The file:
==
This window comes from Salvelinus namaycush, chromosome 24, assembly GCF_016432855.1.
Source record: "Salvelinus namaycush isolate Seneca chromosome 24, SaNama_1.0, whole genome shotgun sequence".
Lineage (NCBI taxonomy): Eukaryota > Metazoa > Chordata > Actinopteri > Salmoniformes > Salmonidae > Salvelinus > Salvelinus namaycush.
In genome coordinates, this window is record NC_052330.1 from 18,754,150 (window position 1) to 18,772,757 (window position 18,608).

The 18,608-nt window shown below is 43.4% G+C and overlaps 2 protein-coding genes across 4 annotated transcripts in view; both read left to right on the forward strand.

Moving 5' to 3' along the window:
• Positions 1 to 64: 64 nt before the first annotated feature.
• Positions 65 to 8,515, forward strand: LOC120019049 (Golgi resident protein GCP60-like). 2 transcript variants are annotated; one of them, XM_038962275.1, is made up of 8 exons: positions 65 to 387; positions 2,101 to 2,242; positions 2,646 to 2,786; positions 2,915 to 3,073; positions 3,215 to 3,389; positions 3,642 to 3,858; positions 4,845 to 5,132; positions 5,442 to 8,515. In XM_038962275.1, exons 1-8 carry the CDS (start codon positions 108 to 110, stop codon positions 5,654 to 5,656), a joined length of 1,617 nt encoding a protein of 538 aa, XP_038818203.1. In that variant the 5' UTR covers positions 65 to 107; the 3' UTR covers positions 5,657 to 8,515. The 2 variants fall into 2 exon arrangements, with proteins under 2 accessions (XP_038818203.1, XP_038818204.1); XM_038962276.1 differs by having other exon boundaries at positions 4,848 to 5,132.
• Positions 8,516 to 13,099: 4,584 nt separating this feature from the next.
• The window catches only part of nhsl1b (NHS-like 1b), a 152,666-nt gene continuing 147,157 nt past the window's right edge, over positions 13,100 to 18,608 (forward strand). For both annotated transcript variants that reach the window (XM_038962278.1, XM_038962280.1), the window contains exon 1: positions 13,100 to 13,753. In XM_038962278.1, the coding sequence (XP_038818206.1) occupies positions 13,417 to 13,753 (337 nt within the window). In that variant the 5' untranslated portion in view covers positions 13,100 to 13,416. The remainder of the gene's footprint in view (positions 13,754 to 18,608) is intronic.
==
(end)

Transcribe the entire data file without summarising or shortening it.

This window comes from Salvelinus namaycush, chromosome 24, assembly GCF_016432855.1.
Source record: "Salvelinus namaycush isolate Seneca chromosome 24, SaNama_1.0, whole genome shotgun sequence".
Lineage (NCBI taxonomy): Eukaryota > Metazoa > Chordata > Actinopteri > Salmoniformes > Salmonidae > Salvelinus > Salvelinus namaycush.
In genome coordinates, this window is record NC_052330.1 from 18,754,150 (window position 1) to 18,772,757 (window position 18,608).

The 18,608-nt window shown below is 43.4% G+C and overlaps 2 protein-coding genes across 4 annotated transcripts in view; both read left to right on the forward strand.

Moving 5' to 3' along the window:
• Positions 1 to 64: 64 nt before the first annotated feature.
• Positions 65 to 8,515, forward strand: LOC120019049 (Golgi resident protein GCP60-like). 2 transcript variants are annotated; one of them, XM_038962275.1, is made up of 8 exons: positions 65 to 387; positions 2,101 to 2,242; positions 2,646 to 2,786; positions 2,915 to 3,073; positions 3,215 to 3,389; positions 3,642 to 3,858; positions 4,845 to 5,132; positions 5,442 to 8,515. In XM_038962275.1, exons 1-8 carry the CDS (start codon positions 108 to 110, stop codon positions 5,654 to 5,656), a joined length of 1,617 nt encoding a protein of 538 aa, XP_038818203.1. In that variant the 5' UTR covers positions 65 to 107; the 3' UTR covers positions 5,657 to 8,515. The 2 variants fall into 2 exon arrangements, with proteins under 2 accessions (XP_038818203.1, XP_038818204.1); XM_038962276.1 differs by having other exon boundaries at positions 4,848 to 5,132.
• Positions 8,516 to 13,099: 4,584 nt separating this feature from the next.
• The window catches only part of nhsl1b (NHS-like 1b), a 152,666-nt gene continuing 147,157 nt past the window's right edge, over positions 13,100 to 18,608 (forward strand). For both annotated transcript variants that reach the window (XM_038962278.1, XM_038962280.1), the window contains exon 1: positions 13,100 to 13,753. In XM_038962278.1, the coding sequence (XP_038818206.1) occupies positions 13,417 to 13,753 (337 nt within the window). In that variant the 5' untranslated portion in view covers positions 13,100 to 13,416. The remainder of the gene's footprint in view (positions 13,754 to 18,608) is intronic.